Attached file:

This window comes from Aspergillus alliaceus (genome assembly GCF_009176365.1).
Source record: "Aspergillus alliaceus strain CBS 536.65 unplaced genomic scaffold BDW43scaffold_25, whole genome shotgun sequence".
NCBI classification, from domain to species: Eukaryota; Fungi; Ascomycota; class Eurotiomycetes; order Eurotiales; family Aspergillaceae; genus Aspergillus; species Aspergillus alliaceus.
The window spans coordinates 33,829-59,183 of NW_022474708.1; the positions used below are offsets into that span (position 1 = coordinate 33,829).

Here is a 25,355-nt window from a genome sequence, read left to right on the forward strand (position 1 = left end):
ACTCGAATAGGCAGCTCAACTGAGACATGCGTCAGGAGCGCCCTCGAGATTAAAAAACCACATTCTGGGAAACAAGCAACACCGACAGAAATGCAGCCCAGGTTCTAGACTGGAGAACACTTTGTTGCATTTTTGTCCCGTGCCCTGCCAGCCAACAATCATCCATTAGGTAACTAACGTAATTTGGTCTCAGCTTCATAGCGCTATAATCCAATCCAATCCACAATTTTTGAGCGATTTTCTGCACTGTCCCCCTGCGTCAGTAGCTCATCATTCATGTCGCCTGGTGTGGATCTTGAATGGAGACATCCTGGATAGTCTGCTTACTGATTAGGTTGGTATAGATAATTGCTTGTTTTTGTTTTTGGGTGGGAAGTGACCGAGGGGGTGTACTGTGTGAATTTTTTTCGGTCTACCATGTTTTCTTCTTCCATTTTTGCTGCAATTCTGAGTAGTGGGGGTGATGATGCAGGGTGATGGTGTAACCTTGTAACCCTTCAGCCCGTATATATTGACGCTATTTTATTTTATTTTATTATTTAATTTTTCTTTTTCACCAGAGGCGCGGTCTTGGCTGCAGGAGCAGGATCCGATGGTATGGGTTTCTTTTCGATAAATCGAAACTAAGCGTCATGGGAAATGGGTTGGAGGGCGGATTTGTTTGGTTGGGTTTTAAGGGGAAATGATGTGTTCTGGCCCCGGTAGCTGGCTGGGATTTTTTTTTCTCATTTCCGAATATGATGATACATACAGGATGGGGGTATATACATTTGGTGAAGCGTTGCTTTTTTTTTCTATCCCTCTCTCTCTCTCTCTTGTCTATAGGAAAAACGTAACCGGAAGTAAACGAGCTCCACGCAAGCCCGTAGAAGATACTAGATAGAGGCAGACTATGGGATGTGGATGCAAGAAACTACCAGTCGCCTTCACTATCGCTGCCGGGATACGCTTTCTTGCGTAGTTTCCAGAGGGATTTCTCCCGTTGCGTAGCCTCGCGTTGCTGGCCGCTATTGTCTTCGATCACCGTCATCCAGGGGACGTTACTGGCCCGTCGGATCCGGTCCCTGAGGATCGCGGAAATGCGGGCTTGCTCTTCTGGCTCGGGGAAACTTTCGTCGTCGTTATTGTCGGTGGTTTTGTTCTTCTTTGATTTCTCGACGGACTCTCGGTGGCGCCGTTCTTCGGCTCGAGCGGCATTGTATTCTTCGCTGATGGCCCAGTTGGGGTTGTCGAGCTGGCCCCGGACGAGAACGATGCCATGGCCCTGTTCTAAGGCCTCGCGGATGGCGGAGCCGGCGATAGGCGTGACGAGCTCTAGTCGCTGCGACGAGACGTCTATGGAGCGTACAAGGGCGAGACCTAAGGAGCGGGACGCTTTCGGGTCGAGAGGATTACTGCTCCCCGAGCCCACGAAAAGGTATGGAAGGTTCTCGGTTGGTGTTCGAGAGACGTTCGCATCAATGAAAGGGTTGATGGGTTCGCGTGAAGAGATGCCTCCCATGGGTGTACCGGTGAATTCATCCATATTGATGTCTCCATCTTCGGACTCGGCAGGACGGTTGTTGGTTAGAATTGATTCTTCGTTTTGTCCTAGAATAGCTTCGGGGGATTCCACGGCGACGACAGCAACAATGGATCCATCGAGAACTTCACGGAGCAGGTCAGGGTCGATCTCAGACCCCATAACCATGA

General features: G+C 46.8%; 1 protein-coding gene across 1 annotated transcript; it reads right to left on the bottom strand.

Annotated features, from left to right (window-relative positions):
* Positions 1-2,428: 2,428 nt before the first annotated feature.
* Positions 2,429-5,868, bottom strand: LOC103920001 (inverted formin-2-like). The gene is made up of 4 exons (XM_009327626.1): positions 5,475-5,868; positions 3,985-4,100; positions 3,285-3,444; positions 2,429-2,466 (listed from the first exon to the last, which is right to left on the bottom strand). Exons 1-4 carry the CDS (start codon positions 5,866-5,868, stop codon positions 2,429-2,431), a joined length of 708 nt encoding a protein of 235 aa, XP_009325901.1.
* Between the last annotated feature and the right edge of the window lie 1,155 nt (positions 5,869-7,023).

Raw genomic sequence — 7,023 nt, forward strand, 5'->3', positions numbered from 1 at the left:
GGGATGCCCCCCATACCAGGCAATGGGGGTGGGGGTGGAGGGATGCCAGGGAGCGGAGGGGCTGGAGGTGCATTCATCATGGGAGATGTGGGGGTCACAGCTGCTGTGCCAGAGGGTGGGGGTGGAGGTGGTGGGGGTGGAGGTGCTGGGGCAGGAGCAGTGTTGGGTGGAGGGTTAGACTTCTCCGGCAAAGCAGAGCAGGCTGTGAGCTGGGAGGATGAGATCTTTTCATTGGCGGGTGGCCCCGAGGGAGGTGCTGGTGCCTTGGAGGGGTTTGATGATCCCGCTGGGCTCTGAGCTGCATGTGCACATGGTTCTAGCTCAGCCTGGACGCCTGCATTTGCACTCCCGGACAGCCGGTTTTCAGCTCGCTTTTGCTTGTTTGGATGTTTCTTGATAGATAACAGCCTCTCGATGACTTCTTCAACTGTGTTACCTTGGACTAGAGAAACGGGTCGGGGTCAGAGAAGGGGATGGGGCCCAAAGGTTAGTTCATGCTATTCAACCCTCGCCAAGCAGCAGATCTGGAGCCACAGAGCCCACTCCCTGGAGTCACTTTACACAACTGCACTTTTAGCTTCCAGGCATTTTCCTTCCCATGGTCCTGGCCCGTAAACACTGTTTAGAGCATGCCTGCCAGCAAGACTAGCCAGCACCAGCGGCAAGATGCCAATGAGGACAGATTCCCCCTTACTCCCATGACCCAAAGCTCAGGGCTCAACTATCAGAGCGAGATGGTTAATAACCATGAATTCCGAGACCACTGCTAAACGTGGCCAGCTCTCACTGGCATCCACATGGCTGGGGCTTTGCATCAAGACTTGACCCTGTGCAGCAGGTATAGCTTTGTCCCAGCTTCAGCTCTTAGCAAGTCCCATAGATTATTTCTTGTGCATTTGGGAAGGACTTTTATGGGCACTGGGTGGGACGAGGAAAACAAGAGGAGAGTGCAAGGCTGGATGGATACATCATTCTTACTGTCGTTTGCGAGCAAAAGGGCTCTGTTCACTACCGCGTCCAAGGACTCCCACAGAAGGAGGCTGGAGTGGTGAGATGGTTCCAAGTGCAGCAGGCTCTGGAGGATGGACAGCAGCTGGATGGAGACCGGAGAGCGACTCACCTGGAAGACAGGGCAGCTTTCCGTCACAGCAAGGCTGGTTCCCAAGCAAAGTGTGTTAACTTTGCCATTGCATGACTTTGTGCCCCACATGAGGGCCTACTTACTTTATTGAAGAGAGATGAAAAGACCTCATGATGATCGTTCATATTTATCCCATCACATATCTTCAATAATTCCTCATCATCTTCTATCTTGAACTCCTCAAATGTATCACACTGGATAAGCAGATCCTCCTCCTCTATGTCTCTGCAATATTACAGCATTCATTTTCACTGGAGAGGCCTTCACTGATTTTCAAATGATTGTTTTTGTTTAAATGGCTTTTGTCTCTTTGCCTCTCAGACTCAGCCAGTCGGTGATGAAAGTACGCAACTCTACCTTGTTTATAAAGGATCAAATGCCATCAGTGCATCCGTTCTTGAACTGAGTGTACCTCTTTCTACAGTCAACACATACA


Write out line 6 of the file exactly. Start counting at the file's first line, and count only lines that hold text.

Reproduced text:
ACTCGAATAGGCAGCTCAACTGAGACATGCGTCAGGAGCGCCCTCGAGATTAAAAAACCACATTCTGGGAAACAAGCAACACCGACAGAAATGCAGCCCAGGTTCTAGACTGGAGAACACTTTGTTGCATTTTTGTCCCGTGCCCTGCCAGCCAACAATCATCCATTAGGTAACTAACGTAATTTGGTCTCAGCTTCATAGCGCTATAATCCAATCCAATCCACAATTTTTGAGCGATTTTCTGCACTGTCCCCCTGCGTCAGTAGCTCATCATTCATGTCGCCTGGTGTGGATCTTGAATGGAGACATCCTGGATAGTCTGCTTACTGATTAGGTTGGTATAGATAATTGCTTGTTTTTGTTTTTGGGTGGGAAGTGACCGAGGGGGTGTACTGTGTGAATTTTTTTCGGTCTACCATGTTTTCTTCTTCCATTTTTGCTGCAATTCTGAGTAGTGGGGGTGATGATGCAGGGTGATGGTGTAACCTTGTAACCCTTCAGCCCGTATATATTGACGCTATTTTATTTTATTTTATTATTTAATTTTTCTTTTTCACCAGAGGCGCGGTCTTGGCTGCAGGAGCAGGATCCGATGGTATGGGTTTCTTTTCGATAAATCGAAACTAAGCGTCATGGGAAATGGGTTGGAGGGCGGATTTGTTTGGTTGGGTTTTAAGGGGAAATGATGTGTTCTGGCCCCGGTAGCTGGCTGGGATTTTTTTTTCTCATTTCCGAATATGATGATACATACAGGATGGGGGTATATACATTTGGTGAAGCGTTGCTTTTTTTTTCTATCCCTCTCTCTCTCTCTCTTGTCTATAGGAAAAACGTAACCGGAAGTAAACGAGCTCCACGCAAGCCCGTAGAAGATACTAGATAGAGGCAGACTATGGGATGTGGATGCAAGAAACTACCAGTCGCCTTCACTATCGCTGCCGGGATACGCTTTCTTGCGTAGTTTCCAGAGGGATTTCTCCCGTTGCGTAGCCTCGCGTTGCTGGCCGCTATTGTCTTCGATCACCGTCATCCAGGGGACGTTACTGGCCCGTCGGATCCGGTCCCTGAGGATCGCGGAAATGCGGGCTTGCTCTTCTGGCTCGGGGAAACTTTCGTCGTCGTTATTGTCGGTGGTTTTGTTCTTCTTTGATTTCTCGACGGACTCTCGGTGGCGCCGTTCTTCGGCTCGAGCGGCATTGTATTCTTCGCTGATGGCCCAGTTGGGGTTGTCGAGCTGGCCCCGGACGAGAACGATGCCATGGCCCTGTTCTAAGGCCTCGCGGATGGCGGAGCCGGCGATAGGCGTGACGAGCTCTAGTCGCTGCGACGAGACGTCTATGGAGCGTACAAGGGCGAGACCTAAGGAGCGGGACGCTTTCGGGTCGAGAGGATTACTGCTCCCCGAGCCCACGAAAAGGTATGGAAGGTTCTCGGTTGGTGTTCGAGAGACGTTCGCATCAATGAAAGGGTTGATGGGTTCGCGTGAAGAGATGCCTCCCATGGGTGTACCGGTGAATTCATCCATATTGATGTCTCCATCTTCGGACTCGGCAGGACGGTTGTTGGTTAGAATTGATTCTTCGTTTTGTCCTAGAATAGCTTCGGGGGATTCCACGGCGACGACAGCAACAATGGATCCATCGAGAACTTCACGGAGCAGGTCAGGGTCGATCTCAGACCCCATAACCATGA